Often the group opened for the very acts that inspired it as a unit. Indeed, this writer remembers catcking Mass Production on one of those multiact bills where the opening act, often enduring bad sound and lights,  is given about 20 dogged minutes to make an  impression on a rude audience anxious for the headliner. Mass Production managed to get the party started, though it was somewhat uncomfortable watching umpteen highly mobile folks get busy on a stage meant for six.

In the case of Mass Production, more often than not, you got what you paiid for. Let's put it this way : In concert, potency of the sound system notwithsading there was very little chance that the band wouldn't sound like its records; after all, for thee most part all the musicians who played on the sessions were squinched right up there onstage.

And Mass Production was nothing if not a major party band. Sure, some of the material in the band's catalog, a I& EW&F or some other band seeking higlker consciousness through The Groove, did have somewhat ethereal titles. And on the jacket of In The Purest Form, Tyrone Williams, in an apparent fit of spirituality, waxed philosophical: "Together, we shall stroll down the pathway of perpetual existence we call Life; Together we are bounded by an energy, so pure, we call Love, Togheter we expand upon our excistence, enhanced by a motivation we call creativit;, Together; We Live, We love, We Create."

The only thing to be said after something so profound is "Turn Up The Music," which was the single and title of the Production's progressed, like the rest of pop/fun to a decidedly "new wave" vilbe, exemplified by its embrace of synthesizers. Accordingly, folks did turn it up--the single made its way to #36 on Billboard's R&B charts.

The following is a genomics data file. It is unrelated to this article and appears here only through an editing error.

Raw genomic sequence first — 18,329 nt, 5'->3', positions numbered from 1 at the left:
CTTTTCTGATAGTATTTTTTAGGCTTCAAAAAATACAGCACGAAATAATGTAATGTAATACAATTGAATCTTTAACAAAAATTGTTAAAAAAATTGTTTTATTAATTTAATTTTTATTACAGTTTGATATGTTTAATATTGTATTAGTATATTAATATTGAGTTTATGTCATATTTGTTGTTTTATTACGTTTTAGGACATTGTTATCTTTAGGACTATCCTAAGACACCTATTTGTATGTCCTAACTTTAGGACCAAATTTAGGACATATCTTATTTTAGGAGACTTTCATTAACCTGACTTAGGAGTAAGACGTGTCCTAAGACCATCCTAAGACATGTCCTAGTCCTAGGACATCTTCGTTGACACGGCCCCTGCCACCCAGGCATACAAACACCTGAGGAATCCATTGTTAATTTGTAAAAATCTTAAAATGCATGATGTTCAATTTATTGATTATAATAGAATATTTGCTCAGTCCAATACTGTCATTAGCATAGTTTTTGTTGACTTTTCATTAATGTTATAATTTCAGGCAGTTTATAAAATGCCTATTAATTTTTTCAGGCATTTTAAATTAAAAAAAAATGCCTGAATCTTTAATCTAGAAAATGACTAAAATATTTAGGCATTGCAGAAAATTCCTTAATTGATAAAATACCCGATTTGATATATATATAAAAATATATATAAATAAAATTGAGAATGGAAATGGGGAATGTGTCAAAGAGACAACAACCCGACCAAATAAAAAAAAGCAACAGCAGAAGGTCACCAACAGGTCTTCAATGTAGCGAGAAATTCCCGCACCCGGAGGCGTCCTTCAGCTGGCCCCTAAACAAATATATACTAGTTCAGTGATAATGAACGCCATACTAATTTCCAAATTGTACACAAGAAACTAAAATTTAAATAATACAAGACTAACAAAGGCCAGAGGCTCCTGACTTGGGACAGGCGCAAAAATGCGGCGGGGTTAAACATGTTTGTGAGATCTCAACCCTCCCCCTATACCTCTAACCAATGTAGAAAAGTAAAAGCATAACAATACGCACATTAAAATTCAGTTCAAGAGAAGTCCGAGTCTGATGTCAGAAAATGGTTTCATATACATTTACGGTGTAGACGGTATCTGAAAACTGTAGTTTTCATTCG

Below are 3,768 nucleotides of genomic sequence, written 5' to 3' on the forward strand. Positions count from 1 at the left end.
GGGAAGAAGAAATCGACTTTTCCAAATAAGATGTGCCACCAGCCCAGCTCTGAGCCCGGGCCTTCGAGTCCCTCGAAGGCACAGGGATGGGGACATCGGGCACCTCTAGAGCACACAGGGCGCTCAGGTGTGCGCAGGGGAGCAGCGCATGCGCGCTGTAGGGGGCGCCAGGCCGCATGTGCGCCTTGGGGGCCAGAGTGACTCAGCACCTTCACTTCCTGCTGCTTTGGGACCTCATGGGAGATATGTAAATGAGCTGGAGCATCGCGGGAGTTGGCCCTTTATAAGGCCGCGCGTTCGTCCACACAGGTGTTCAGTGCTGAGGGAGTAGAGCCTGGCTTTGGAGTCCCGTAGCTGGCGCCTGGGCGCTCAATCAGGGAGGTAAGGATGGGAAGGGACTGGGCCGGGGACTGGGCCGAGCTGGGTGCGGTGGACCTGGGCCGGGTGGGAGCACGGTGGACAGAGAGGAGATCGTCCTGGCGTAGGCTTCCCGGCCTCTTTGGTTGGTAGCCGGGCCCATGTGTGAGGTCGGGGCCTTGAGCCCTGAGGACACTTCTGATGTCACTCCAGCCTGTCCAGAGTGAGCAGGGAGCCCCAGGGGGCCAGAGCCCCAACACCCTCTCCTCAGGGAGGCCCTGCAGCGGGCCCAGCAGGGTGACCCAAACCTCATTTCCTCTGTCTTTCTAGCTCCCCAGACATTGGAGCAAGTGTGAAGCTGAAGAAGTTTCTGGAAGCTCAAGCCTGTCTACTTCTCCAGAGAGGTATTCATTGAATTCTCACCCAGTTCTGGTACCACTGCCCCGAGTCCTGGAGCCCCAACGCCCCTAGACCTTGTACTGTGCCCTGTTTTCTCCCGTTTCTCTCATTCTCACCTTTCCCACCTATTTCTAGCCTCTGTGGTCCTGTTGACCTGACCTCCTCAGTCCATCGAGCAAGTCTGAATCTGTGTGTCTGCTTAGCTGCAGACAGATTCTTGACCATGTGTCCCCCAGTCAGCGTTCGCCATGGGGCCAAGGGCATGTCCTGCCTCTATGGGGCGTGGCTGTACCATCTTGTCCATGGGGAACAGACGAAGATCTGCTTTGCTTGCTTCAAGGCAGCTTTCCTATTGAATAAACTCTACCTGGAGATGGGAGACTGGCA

Mass Production was big on concepts, both musically and visually "Inner City" a solid groove with a spry, strutting bass line, was the musical centerpiece of 1982's In A City Groove. There the clan was on the cover, grinning broadly, using the grand skyline of New York City as a backdrop. The cover of 1980's Massterpieces as (get it?) was even more animated. The setting was a museum, its major piece being a portrait of Mass Production in full stage regalia. In the museum, surrounding the portrait, are the pat ro ns-port rayed, of course, by M. P. membersvariously engaged in horseplay. Agnes inches up her skirt for a urist photographer; a security guard has nabbed two others for loitering, even though nearby another customer hawks a copy of (gasp!) the Mona Li". M. P.'s passion for fun LP covers became a trademark of the group. When you're promoting a band that amounts to a small tribe, you've got to be inventive.



 Welcome to our world (Cotillion LP, 1976)


 Believe (Cotillion LP, 1977)


 Three miles high (Atlantic LP, 1978)


 In the purest form (Cotillion LP, 1979)


 Masterpiece (Cotillion LP, 1980)


 Turn up the music (Cotillion LP, 1981)



 Welcome to our world (of merry music) (Cotillion, 1976)


 Wine flow disco (Cotillion, 1977)


 Can't you see I'm fired up (WEA, 1979)


 Firecracker (Cotillion, 1979)


 Shante (Cotillion, 1980)


 Diamond Chip (Cotillion, 1980)


 Gonna make you love me (Cotillion, 1980)